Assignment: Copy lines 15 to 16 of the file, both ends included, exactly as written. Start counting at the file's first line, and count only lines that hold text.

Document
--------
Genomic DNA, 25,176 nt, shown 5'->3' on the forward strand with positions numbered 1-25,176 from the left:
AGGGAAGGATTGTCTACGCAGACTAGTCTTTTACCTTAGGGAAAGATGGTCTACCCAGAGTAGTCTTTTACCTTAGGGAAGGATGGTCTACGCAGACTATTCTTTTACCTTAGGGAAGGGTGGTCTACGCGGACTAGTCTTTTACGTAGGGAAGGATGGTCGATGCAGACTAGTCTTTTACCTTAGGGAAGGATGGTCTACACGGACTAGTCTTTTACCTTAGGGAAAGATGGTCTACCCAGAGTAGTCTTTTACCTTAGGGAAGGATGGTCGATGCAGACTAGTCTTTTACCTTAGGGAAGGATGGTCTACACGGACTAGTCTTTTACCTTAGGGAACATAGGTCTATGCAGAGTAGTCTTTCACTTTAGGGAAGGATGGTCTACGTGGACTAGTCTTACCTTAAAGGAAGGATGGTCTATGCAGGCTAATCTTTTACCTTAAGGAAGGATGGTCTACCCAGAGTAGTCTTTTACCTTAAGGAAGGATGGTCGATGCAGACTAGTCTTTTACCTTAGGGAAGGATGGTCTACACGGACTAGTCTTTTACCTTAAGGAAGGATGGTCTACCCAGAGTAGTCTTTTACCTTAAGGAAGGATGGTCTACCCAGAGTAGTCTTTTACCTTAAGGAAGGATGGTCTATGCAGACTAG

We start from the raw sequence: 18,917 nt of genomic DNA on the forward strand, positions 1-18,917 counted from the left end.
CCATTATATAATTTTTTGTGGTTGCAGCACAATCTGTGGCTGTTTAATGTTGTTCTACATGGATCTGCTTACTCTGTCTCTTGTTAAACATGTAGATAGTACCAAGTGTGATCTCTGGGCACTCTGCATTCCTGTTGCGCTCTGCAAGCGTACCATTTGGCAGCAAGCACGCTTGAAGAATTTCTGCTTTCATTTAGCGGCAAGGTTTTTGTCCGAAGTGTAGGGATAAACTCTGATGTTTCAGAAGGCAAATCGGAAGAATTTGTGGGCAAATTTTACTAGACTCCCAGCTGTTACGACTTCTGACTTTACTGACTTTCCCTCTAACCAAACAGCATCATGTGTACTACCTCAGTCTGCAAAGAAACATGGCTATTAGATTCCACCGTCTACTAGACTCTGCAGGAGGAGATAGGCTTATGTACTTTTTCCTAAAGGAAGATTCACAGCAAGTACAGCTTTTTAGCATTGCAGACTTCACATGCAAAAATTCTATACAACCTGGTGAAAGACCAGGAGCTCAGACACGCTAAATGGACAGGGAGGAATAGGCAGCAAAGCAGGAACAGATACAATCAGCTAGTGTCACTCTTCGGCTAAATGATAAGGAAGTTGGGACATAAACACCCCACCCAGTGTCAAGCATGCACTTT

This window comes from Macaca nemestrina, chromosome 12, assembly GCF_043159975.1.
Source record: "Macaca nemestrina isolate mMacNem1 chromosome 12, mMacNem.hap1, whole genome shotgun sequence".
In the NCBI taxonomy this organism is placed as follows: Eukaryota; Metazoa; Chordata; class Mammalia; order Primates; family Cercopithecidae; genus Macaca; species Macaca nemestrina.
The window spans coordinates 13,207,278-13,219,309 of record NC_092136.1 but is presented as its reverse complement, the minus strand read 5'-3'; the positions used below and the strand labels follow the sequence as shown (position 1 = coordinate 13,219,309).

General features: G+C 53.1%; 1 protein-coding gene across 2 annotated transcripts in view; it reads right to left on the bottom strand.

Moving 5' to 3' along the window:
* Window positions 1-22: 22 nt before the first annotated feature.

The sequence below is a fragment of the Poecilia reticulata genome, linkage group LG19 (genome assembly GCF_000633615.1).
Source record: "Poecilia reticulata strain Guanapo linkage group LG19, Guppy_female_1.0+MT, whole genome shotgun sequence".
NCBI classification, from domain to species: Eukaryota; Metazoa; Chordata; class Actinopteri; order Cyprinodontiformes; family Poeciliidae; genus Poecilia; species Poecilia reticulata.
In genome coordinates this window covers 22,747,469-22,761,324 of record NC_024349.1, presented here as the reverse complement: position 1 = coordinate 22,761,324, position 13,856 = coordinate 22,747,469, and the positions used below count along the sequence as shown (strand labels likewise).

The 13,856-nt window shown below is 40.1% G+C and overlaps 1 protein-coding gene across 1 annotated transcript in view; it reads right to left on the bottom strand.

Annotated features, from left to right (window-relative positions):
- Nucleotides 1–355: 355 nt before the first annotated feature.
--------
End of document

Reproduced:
In genome coordinates this window covers 22,747,469-22,761,324 of record NC_024349.1, presented here as the reverse complement: position 1 = coordinate 22,761,324, position 13,856 = coordinate 22,747,469, and the positions used below count along the sequence as shown (strand labels likewise).

The 13,856-nt window shown below is 40.1% G+C and overlaps 1 protein-coding gene across 1 annotated transcript in view; it reads right to left on the bottom strand.